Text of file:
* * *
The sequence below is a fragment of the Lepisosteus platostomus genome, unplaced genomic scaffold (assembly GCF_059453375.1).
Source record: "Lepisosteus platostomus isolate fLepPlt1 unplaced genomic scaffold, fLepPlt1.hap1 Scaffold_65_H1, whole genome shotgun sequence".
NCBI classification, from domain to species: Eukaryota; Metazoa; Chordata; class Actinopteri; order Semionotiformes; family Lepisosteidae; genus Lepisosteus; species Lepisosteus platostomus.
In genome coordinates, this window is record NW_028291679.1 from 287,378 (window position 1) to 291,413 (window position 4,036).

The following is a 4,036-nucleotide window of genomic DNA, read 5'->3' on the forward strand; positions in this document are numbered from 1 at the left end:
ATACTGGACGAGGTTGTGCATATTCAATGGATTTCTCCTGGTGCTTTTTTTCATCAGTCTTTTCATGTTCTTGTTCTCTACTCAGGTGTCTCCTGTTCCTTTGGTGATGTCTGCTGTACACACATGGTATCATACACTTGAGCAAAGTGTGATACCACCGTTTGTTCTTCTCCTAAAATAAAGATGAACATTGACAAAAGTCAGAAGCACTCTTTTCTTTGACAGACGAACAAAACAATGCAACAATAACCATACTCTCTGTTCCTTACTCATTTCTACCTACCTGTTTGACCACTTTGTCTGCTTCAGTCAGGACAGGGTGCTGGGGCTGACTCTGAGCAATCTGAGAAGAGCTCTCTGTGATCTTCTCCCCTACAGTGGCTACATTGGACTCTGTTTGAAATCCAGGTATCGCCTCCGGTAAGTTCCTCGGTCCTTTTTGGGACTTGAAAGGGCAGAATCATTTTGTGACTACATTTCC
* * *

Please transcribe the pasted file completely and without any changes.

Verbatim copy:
The sequence below is a fragment of the Lepisosteus platostomus genome, unplaced genomic scaffold (assembly GCF_059453375.1).
Source record: "Lepisosteus platostomus isolate fLepPlt1 unplaced genomic scaffold, fLepPlt1.hap1 Scaffold_65_H1, whole genome shotgun sequence".
NCBI classification, from domain to species: Eukaryota; Metazoa; Chordata; class Actinopteri; order Semionotiformes; family Lepisosteidae; genus Lepisosteus; species Lepisosteus platostomus.
In genome coordinates, this window is record NW_028291679.1 from 287,378 (window position 1) to 291,413 (window position 4,036).

The following is a 4,036-nucleotide window of genomic DNA, read 5'->3' on the forward strand; positions in this document are numbered from 1 at the left end:
ATACTGGACGAGGTTGTGCATATTCAATGGATTTCTCCTGGTGCTTTTTTTCATCAGTCTTTTCATGTTCTTGTTCTCTACTCAGGTGTCTCCTGTTCCTTTGGTGATGTCTGCTGTACACACATGGTATCATACACTTGAGCAAAGTGTGATACCACCGTTTGTTCTTCTCCTAAAATAAAGATGAACATTGACAAAAGTCAGAAGCACTCTTTTCTTTGACAGACGAACAAAACAATGCAACAATAACCATACTCTCTGTTCCTTACTCATTTCTACCTACCTGTTTGACCACTTTGTCTGCTTCAGTCAGGACAGGGTGCTGGGGCTGACTCTGAGCAATCTGAGAAGAGCTCTCTGTGATCTTCTCCCCTACAGTGGCTACATTGGACTCTGTTTGAAATCCAGGTATCGCCTCCGGTAAGTTCCTCGGTCCTTTTTGGGACTTGAAAGGGCAGAATCATTTTGTGACTACATTTCC